An open-source electronic health record system developed to treat Ebola patients during the recent epidemic in West Africa is being touted as a potential solution for clinical data collection in highly infectious environments and resource-constrained healthcare settings.

Implemented two years ago at Save the Children International’s Kerry Town Ebola treatment center in Sierra Leone, the EHR leverages a Java-based web application called OpenMRS that enables the design of a customized medical records system with no programming.

Developed in less than three months, OpenMRS-Ebola consists of a modular stand-alone EHR system with a tablet-based application for infectious patient wards (red zone) and a desktop-based application for noninfectious areas (green zone). The Sony Xperia Z2 10.1-inch tablet was selected for the EHR because it was waterproof and could be disinfected with chlorine.

Features of the system include the ability to support patient tracking, record vital signs and symptoms, order medication, show laboratory results, as well as writing clinician notes and exporting data.

A paper describing OpenMRS-Ebola was published this week in the Journal of Medical Internet Research.

“In the red zone, the user interface was optimized for readability, speed, and ease of use by users wearing personal protective equipment,” according to the article’s authors. “We designed the tablet UI for portrait mode because users found it easier to hold the tablet vertical when using one hand.”

Shefali Oza, lead author of the article and an epidemiologist at the London School of Hygiene and Tropical Medicine, says that initially when she and others with Save the Children went to Sierra Leone to set up the Ebola treatment center, they considered a paper-based system for recording and reviewing patient data on site. However, they soon decided what was needed was an inexpensive EHR that could be very quickly adapted with an easy-to-use and deploy tablet interface.

OpenMRS, a free platform based on open standards designed to share information and reduce effort, fit the bill. “We needed something that was tested and used in low-resource settings,” says Oza, who notes that the EHR software supported by a global community of volunteers has been leveraged in developing countries battling AIDS, tuberculosis and malaria.

“You always want software to be easy to use, but that was more important than ever for clinicians wearing head-to-toe protection,” she adds. “One of the key requirements was that it had to be incredibly easy to use. And, because we were developing it during a health emergency, we wanted it to be as intuitive as possible, given that we wouldn’t have much time to train staff before using it.”

Nearly 100 clinicians were trained to use the system from January to March 2015. In total, 112 of 456 Kerry Town ETC patients in Sierra Leone were entered into OpenMRS-Ebola.

Also See: EHR challenges at Texas hospital led to 2014 Ebola misdiagnosis

Jonathan Teich, MD, an emergency physician at Brigham and Women’s Hospital in Boston, helped to develop the user interface for OpenMRS-Ebola.

“OpenMRS is a remarkable organization that does electronic health records around the world trying to bring this kind of clinical functionality to these systems which are used in low- and middle-income countries around the world,” says Teich, who adds that having robust infection prevention and control measures was critical for Ebola treatment centers in Africa.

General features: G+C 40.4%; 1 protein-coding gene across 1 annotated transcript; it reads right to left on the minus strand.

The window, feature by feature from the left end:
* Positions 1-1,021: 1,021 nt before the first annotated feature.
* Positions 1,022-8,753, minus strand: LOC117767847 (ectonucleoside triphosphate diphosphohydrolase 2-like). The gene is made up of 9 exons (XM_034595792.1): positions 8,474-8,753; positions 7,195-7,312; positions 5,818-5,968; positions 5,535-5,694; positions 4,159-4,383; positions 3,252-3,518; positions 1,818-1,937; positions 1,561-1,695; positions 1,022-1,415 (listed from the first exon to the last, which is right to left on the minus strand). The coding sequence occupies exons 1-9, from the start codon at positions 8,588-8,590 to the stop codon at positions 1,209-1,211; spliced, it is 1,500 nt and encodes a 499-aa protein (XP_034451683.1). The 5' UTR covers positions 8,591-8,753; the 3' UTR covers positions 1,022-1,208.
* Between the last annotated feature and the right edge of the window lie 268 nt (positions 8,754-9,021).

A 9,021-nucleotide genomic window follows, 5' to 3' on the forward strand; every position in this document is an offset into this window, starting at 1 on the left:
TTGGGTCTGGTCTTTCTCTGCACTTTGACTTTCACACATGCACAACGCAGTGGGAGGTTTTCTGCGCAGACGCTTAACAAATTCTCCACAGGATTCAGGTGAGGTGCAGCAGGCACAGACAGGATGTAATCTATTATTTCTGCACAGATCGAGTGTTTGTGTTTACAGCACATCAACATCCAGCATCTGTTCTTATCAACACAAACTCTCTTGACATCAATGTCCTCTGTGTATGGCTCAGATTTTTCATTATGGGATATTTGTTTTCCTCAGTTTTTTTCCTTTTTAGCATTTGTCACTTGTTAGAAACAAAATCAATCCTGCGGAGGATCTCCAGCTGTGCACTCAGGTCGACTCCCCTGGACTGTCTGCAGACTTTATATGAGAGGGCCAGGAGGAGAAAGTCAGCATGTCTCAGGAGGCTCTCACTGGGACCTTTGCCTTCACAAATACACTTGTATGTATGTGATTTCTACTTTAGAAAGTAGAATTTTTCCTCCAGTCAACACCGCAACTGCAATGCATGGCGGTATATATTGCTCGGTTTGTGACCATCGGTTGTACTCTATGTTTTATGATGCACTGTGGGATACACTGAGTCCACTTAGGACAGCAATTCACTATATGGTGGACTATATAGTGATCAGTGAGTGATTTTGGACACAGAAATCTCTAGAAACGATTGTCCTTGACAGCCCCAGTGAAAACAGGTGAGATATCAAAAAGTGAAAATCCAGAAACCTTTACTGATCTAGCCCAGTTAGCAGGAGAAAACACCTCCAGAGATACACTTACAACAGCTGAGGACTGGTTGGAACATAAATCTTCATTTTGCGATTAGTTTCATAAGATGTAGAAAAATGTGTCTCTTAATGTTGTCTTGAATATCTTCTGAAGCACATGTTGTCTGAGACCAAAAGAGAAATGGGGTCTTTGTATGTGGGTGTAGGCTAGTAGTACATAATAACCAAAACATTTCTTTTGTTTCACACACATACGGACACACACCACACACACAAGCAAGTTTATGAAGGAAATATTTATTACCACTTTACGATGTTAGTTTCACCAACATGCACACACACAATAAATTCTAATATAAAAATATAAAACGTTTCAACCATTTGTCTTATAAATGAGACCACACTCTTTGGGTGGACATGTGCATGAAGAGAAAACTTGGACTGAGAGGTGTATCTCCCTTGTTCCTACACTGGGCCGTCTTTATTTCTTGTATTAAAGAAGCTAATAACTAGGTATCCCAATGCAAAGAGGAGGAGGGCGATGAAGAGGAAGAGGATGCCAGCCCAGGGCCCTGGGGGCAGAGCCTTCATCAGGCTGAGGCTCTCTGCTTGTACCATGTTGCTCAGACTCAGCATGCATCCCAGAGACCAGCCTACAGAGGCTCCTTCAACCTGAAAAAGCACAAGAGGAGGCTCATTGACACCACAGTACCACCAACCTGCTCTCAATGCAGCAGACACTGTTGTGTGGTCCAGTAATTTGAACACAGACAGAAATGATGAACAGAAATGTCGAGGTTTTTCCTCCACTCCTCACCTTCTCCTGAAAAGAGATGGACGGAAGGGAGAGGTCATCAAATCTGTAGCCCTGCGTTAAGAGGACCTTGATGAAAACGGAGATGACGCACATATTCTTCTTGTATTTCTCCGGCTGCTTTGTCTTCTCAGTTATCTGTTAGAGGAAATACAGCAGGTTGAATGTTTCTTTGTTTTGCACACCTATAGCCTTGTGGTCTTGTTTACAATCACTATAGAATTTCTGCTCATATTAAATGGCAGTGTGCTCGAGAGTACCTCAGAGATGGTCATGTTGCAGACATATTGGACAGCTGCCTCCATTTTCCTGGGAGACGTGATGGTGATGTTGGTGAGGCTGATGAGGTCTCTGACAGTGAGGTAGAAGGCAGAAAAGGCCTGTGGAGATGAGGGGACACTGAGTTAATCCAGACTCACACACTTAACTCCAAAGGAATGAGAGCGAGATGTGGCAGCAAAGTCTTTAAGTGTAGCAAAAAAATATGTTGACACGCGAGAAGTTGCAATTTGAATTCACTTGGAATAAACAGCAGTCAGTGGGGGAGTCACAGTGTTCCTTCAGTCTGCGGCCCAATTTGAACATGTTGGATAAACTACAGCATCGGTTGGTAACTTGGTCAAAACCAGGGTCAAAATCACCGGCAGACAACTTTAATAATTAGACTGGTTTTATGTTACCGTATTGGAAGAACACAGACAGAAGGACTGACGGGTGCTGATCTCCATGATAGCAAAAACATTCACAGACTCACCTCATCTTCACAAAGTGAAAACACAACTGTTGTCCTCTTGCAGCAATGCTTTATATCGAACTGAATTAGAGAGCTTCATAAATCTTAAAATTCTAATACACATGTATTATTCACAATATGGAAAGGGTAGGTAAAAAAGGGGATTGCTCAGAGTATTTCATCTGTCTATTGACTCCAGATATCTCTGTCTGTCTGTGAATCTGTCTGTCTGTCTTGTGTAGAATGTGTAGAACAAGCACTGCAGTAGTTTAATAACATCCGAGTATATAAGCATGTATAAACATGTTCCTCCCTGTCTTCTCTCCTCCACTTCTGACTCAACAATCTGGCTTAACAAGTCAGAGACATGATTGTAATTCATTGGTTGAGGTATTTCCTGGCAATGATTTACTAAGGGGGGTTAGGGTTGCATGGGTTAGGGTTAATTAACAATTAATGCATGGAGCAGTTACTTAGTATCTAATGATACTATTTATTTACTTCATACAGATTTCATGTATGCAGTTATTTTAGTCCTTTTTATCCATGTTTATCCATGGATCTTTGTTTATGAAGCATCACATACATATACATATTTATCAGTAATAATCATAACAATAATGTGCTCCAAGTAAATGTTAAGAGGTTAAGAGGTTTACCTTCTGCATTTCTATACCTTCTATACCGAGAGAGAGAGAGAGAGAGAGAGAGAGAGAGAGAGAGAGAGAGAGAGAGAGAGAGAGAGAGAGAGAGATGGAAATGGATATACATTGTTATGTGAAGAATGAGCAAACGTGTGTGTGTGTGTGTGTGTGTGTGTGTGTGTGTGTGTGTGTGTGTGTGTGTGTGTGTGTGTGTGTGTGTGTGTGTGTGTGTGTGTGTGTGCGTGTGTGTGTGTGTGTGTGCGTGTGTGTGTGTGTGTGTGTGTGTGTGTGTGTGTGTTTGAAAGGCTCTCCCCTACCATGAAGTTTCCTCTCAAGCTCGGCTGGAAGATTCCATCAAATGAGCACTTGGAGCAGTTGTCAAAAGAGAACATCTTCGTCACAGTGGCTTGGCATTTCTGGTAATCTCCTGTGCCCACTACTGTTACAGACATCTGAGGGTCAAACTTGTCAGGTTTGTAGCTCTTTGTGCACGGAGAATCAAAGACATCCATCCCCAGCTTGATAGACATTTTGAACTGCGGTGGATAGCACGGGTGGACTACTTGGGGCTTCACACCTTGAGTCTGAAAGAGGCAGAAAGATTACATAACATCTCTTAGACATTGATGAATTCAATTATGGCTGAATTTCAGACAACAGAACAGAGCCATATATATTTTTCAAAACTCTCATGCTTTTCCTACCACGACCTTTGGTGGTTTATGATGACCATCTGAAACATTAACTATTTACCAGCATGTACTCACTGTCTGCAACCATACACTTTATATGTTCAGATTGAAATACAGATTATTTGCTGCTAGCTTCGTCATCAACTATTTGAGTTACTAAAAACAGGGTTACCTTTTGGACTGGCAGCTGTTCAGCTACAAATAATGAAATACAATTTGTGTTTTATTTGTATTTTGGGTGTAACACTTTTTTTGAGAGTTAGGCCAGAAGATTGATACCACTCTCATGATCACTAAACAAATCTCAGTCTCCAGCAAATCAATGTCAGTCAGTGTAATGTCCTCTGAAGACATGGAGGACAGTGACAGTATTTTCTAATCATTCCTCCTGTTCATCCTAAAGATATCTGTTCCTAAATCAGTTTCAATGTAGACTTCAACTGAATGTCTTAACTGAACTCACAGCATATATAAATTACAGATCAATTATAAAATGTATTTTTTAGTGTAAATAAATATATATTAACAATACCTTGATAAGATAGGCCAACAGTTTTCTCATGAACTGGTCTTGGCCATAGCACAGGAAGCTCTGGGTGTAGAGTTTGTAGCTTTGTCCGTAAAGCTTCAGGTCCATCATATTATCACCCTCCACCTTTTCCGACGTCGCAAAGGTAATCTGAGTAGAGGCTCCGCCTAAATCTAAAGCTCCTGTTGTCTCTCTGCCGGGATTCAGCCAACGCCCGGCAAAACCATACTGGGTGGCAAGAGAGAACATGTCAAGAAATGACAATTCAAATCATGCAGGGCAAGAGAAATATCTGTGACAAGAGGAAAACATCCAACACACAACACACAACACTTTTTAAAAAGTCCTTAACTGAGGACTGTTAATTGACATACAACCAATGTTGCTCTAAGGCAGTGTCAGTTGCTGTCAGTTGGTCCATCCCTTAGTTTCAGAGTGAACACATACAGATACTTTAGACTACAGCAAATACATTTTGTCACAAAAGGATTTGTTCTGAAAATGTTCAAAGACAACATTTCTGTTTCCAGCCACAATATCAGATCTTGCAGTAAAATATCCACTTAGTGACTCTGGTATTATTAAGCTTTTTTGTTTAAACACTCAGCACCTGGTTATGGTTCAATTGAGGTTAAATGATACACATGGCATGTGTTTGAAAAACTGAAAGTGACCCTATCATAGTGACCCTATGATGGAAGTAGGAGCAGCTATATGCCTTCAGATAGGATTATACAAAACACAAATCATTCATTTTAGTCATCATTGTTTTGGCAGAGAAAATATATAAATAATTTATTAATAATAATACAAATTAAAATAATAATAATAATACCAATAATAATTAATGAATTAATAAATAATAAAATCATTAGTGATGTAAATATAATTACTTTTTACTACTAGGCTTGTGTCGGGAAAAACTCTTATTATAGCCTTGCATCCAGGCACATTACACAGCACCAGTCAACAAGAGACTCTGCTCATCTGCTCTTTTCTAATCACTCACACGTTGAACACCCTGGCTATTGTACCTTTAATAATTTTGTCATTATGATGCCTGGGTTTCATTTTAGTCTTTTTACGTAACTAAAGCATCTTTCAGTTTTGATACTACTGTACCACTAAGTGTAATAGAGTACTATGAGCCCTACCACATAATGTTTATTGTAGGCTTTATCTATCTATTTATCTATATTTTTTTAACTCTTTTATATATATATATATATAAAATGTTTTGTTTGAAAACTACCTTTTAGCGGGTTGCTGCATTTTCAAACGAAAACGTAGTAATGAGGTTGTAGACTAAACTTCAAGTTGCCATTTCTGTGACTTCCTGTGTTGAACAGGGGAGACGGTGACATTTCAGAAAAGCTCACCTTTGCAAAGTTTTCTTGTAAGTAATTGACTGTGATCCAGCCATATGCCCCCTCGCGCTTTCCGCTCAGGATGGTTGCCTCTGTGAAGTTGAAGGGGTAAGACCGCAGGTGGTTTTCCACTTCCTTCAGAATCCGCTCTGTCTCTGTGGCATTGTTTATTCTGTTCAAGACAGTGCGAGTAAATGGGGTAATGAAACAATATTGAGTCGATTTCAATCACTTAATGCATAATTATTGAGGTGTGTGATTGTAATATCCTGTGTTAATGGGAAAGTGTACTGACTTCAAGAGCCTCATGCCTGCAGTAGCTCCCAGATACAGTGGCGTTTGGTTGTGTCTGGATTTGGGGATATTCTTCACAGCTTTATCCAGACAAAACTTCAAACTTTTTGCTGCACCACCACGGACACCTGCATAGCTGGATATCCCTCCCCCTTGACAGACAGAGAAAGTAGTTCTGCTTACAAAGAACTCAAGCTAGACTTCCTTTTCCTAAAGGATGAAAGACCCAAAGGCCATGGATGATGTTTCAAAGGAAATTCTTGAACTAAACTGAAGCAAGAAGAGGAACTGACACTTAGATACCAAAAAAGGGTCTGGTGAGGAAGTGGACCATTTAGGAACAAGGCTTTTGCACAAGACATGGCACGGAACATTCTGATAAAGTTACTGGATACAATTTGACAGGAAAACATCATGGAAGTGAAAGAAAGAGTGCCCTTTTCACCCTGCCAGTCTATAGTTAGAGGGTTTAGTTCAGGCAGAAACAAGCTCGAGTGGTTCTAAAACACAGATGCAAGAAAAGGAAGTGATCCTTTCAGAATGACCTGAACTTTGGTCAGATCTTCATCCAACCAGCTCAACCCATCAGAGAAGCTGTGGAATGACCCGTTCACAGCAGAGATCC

“You have to make something that is very usable for people who are wearing double gloves, face protection and goggles,” he observes. “They can’t see very well and they can’t touch very precisely and you have to make something that is easy to learn and can be operated quickly because they have about two minutes per patient on rounds.”

Teich notes that the team worked closely with clinicians to determine the important data they needed to capture and view at the bedside, and then built those optimized functions into OpenMRS-Ebola. The protective equipment constraints of working in a highly infectious environment had a “very beneficial side effect—essentially, because we had to make it fast and easy to use, we did,” he says.

For example, an entire patient symptom profile could be captured on a single screen in less than a minute using the tablet-based app, according to Teich.

“Pushbuttons had to be made big enough to push wearing all of those gloves,” he adds. “We also made it possible to order medications in a few seconds each and review someone’s intravenous fluids in maybe three clicks total. So, you really focus on what’s important in this particular refined environment.”

OpenMRS-Ebola was developed “on the fly by 10 people in nine different time zones” to address a specific need for an EHR during the 2014-2016 West African Ebola epidemic, Teich says. However, he contends that the system could be used for future public health emergencies. “It might be a different illness next time, but these rapid interfaces and software make it suitable for other outbreaks—we want to be ready for the next one.”

Likewise, Oza believes that “we can’t wait until the next emergency” and the “work needs to start now” in order to be prepared. While it only took two and a half months to develop OpenMRS-Ebola, she says software requires “thoughtful development” to meet future contingencies.

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